Hair salon owner-turned-activist Shelley Luther could soon be turning her sights to the political realm, hinting this week that she may be considering a run for the Texas Senate.
Luther made headlines earlier this year when she opened her Dallas salon despite government mandates from Gov. Greg Abbott and local officials prohibiting hair salons and other so-called “non-essential” businesses from being open.
A Dallas judge sentenced Luther to seven days in jail and $7,000 in fines for contempt of court for violating a temporary restraining order, resulting in a wave of grassroots support for Luther, urging Abbott to intervene and pardon her case.
Ultimately, the Texas Supreme Court intervened, ordering Luther’s release after two nights, and Abbott rewrote his executive order to remove jail-time provisions.
Meanwhile, a GoFundMe fundraising account established in Luther’s name raised half a million dollars nearly overnight, with Lt. Gov. Dan Patrick even chipping in $7,000 to cover her fines.
Since her release from jail, Luther has headlined reopening rallies and donated money to help business owners who have been similarly targeted, such as Brenda Mata and Ana Castro-Garcia, who were arrested by police in Laredo as part of a sting operation for offering to provide cosmetic services at home despite shelter-in-place restrictions.
Though her message originally focused almost exclusively on reopening the economy from coronavirus shutdowns, Luther has continued to wade into other policy areas as well. Over the last several weeks, she has posted messages on her social media pages in support of police, as well as a post admonishing the six Republican congressmen from Texas who voted to remove Confederate statues from the U.S. Capitol.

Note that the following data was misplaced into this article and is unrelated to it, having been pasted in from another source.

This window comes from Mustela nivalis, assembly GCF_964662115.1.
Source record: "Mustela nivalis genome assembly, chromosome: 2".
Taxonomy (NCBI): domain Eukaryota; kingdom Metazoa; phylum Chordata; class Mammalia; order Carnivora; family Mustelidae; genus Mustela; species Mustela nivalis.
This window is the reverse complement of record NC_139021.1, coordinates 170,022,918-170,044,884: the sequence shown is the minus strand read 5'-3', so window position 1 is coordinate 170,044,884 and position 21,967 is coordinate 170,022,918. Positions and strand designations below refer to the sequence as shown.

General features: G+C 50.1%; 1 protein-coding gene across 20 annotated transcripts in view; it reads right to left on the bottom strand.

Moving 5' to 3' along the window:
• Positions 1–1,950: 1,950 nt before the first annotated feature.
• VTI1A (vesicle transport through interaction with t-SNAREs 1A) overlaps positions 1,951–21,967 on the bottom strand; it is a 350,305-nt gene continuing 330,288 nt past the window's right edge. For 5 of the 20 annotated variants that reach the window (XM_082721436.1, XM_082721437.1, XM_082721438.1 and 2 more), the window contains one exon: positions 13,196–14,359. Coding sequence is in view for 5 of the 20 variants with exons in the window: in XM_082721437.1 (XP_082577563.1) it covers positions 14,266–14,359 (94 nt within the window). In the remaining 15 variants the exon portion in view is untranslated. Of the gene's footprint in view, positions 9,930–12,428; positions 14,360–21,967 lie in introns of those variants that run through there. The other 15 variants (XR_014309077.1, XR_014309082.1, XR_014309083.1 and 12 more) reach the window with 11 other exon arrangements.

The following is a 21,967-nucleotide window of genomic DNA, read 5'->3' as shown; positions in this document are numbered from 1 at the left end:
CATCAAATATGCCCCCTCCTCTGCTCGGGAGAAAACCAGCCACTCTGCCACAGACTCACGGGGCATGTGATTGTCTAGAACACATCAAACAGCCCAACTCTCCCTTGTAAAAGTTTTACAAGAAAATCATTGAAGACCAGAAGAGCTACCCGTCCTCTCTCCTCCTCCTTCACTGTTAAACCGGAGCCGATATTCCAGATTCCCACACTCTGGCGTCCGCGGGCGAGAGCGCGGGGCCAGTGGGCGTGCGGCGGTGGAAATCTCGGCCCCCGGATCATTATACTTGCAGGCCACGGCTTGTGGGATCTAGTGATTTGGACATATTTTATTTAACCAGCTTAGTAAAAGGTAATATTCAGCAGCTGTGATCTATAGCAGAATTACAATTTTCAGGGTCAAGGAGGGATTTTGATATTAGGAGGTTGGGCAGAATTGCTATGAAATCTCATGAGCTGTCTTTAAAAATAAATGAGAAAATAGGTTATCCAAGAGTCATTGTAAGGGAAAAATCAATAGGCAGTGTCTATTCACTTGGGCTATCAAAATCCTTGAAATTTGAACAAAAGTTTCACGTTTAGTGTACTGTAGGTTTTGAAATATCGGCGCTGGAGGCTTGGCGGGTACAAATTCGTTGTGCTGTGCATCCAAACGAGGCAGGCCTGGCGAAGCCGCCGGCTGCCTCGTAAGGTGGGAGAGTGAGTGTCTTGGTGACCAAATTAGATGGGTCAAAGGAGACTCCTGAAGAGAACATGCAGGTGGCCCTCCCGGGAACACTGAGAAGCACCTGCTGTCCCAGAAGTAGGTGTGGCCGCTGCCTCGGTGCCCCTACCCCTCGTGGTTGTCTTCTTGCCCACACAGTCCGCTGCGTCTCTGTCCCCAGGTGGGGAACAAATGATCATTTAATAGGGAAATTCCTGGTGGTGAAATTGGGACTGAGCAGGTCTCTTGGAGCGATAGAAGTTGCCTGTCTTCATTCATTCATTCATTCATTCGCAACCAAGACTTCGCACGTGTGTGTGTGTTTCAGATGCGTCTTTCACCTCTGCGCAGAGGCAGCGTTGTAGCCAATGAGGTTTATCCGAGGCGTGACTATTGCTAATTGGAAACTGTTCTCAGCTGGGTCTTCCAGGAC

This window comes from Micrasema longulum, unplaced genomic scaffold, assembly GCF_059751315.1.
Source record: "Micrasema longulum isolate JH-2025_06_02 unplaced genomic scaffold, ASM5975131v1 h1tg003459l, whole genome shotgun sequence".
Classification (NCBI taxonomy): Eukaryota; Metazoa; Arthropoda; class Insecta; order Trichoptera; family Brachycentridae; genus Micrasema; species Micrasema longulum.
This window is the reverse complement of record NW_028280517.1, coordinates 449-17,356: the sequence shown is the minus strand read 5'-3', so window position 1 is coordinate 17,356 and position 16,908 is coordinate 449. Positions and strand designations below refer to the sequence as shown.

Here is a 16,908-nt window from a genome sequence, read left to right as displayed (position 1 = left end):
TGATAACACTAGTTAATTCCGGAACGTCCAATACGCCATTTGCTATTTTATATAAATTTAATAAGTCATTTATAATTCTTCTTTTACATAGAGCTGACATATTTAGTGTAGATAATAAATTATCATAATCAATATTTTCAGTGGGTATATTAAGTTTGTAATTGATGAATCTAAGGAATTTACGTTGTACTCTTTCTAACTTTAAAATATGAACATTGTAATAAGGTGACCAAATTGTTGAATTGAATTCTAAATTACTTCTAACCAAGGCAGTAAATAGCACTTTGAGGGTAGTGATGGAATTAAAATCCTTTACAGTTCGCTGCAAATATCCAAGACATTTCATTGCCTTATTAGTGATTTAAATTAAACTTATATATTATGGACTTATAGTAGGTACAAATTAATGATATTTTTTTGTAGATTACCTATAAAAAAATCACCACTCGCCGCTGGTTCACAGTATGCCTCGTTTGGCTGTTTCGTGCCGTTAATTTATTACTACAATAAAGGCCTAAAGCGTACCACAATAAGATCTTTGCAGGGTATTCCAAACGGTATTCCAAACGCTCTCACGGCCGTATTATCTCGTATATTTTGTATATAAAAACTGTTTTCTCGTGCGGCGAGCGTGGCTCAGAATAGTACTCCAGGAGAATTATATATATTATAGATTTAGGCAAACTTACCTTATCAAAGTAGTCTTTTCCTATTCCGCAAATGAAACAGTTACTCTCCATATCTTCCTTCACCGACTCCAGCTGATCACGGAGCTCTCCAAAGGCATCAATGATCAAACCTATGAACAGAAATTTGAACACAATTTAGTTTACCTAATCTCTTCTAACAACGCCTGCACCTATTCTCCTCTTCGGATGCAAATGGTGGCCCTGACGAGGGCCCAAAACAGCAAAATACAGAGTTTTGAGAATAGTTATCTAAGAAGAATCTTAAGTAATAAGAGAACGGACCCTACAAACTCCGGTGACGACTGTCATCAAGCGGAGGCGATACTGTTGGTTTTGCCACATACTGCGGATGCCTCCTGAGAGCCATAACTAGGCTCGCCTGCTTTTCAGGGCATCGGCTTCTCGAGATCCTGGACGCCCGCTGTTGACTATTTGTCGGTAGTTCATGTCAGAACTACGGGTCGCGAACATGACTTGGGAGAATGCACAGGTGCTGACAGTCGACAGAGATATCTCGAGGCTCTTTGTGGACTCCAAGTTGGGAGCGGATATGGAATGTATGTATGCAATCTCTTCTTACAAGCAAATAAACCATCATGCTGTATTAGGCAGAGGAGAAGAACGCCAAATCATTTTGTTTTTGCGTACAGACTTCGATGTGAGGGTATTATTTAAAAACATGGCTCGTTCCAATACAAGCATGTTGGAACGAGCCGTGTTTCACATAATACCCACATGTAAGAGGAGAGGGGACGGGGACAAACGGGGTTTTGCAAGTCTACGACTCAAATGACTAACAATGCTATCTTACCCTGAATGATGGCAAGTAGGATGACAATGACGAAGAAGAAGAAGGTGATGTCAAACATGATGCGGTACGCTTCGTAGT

“One of these reps is in my district. It may be time I do something about it,” Luther said at the time, alluding to a potential run against U.S. Rep. Michael Burgess.
This week, however, Luther may be setting her sights on a different position: the Texas Senate.
Though the primary elections are in the rear-view mirror, current State Sen. Pat Fallon (R–Prosper) was chosen by party activists this past weekend to be the Republican nominee to succeed former U.S. Rep. John Ratcliffe, leaving a vacancy open for Fallon’s seat in the Texas Capitol.
It’s a vacancy Luther says she may be interested in.
“With Sen. Pat Fallon’s victory in this weekend’s special election, dozens of you have called, texted, or emailed to ask me about running in the upcoming special election in Senate District 30,” Luther wrote in a post on her Facebook page.
“I’m not a politician, but as a conservative business owner, I am immensely concerned about the direction of our state. Please pray for my family as we consider our next steps.”
If Luther decides to run, it’s unlikely she will be the only contender on the ballot. Already, numerous potential candidates, including State Rep. Drew Springer (R–Muenster), are said to be considering a possible run.
Senate District 30 is a geographically large, encompassing all of Archer, Clay, Cooke, Erath, Grayson, Jack, Montague, Palo Pinto, Parker, Wichita, Wise, and Young counties, as well as portions of Collin and Denton counties.
Though Fallon has not yet officially resigned from the Texas Senate, a date for a special election will be called by Gov. Greg Abbott after he does.